The Canon PowerShot SD980 IS is a bit of a reworking of the SD960 IS. That model's design and features were sort of a letdown. The SD980 turns things around, though, by using a wider lens with longer zoom range, a bigger and now touch-screen LCD, and some improved physical controls. Photo and video quality and performance remain very good for its class, but there's room for improvement, too. The SD980 is worth the extra money above the SD960, especially if you're interested in the touch-based controls.
|Key specs||Canon PowerShot SD980 IS|
|Dimensions (WHD)||3.9 x 2.1 x 0.9 inches|
|Weight (with battery and media)||5.3 ounces|
|Megapixels, image sensor size, type||12 megapixels, 1/2.3-inch CCD|
|LCD size, resolution||3-inch touch-screen LCD, 230K dots|
|Lens (zoom, aperture, focal length)||5x, f2.8-5.9, 24-120mm (35mm equivalent)|
|File format (still/video)||JPEG/MOV (H.264)|
|Highest resolution size (still/video)||4,000x3,000 pixels/1,280x720 at 30fps|
|Image stabilization type||Optical and electronic|
|Battery type, rated life||Lithium ion rechargeable, 240 shots|
|Storage media||SD/SDHC, MultiMediaCard, MMCplus, HC MMCplus|
Typical of the Digital Elph series, the SD980 is reasonably small, good-looking, and available in different colors--silver, gold, blue, and purple. Canon used a 3-inch wide-screen touch-screen display, which makes sense for the HD video capture, but less so for taking photos. If you shoot at the SD980's top resolution of 12 megapixels, you're left with roughly 2.5 inches diagonally of screen for your viewfinder. The only way to take advantage of the full screen for framing shots is to drop the resolution to 4,000x2,248.
For a first effort, the SD980's touch-panel controls are reasonably well executed and the screen is fairly responsive and can be calibrated to your touch. Much like Panasonic's Lumix FX500, Canon only uses the touch screen for a handful of shooting features, while a majority of its functions and menu navigation are still handled by physical buttons. And actually, if you don't want to use the touch interface, you don't have to at all. The best use for a touch screen is for focusing on specific subjects by tapping on them, which this Canon does. It also lets you quickly change scene modes, adjust exposure, and choose your flash mode. Those used to shooting with a camera phone might appreciate the onscreen shutter release that you can set to appear whenever the camera is turned vertically.
In Playback mode, the touch screen can be used for flipping through or scrolling between images, selecting photos to delete or mark as favorites, starting a slideshow, and magnifying a section of a photo by tapping on the part you want to see more closely. Canon also includes its Active Display technology letting you move back and forth between photos, playing and pausing videos, and checking focus on still images by tilting the camera. Don't want to use either of those methods for playing photos? You can always use the buttons and navigation dial.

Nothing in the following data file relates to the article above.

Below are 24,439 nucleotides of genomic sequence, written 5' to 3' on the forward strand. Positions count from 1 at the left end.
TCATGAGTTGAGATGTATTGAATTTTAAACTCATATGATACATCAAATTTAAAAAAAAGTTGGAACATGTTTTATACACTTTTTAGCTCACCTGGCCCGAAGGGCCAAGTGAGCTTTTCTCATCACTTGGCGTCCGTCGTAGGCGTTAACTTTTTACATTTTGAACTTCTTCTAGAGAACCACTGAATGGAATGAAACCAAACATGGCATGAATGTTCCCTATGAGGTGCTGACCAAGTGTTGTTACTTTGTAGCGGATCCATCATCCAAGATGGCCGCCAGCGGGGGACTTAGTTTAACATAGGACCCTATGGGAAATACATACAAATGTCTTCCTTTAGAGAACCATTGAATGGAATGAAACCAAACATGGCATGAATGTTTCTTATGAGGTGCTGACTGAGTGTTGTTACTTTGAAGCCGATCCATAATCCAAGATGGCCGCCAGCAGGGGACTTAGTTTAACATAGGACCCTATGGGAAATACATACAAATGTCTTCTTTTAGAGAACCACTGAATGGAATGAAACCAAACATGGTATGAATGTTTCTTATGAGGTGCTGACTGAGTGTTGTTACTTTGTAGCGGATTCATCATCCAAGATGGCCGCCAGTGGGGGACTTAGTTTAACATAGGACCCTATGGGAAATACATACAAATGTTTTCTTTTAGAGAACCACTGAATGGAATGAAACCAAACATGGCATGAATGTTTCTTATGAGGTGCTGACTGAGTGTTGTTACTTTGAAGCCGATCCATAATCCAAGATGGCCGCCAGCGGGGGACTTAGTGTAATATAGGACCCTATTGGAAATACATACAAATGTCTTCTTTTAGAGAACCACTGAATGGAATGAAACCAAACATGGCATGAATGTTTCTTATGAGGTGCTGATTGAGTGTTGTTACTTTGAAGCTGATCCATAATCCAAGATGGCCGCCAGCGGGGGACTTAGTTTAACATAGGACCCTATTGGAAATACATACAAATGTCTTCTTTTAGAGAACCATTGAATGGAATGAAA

All of the SD980's physical controls closely resemble those on the SD960, except for the directional pad/scroll wheel, which is similar to the one on the SD880. The combination works well together so that even if you decided to use the buttons instead of the touch screen, shooting, playback, and menu and setting navigation are all easy.
|General shooting options||Canon PowerShot SD980 IS|
|ISO sensitivity (full resolution)||Auto, 80, 100, 200, 400, 800, 1,600|
|White balance||Auto, Daylight, Cloudy, Tungsten, Fluorescent, Fluorescent H, Custom|
|Recording modes||Auto, Program/Scene, Movie|
|Focus modes||Face AF, Center AF, Touch AF, Macro, Normal, Infinity|
|Metering||Evaluative, Center-weighted, Spot|
|Color effects||Vivid, Vivid Blue, Vivid Green, Vivid Red, Neutral, Sepia, Black & White, Positive Film, Lighter Skin Tone, Darker Skin Tone, Custom|
|Burst mode shot limit (full resolution)||Continuous unlimited|
The SD980 is limited to three shooting modes and none of them allows you to tweak shutter speed or aperture; it's very much a point-and-shoot. A small switch on top moves you between Canon's put-it-there-leave-it-there shooting mode called Smart Auto; a Program/Scene mode option; and a Movie mode. The Smart Auto picks from 22 different scenes, so the bases are well covered. In Program you can control things such as ISO, white balance, light metering, and exposure compensation or you can switch to a handful of scene options like Portrait and Indoors and Specialty Scene selections including Aquarium, Long Shutter, and ISO 3,200. The Movie Mode lets you capture clips up to 10 minutes in length at an HD quality of 720p and the results are very good. (For quickly connecting to an HDTV, there's a miniHDMI output behind a small door on the right side of the body.) But sadly, the 5x optical zoom doesn't function while recording. The optical image stabilization does, however.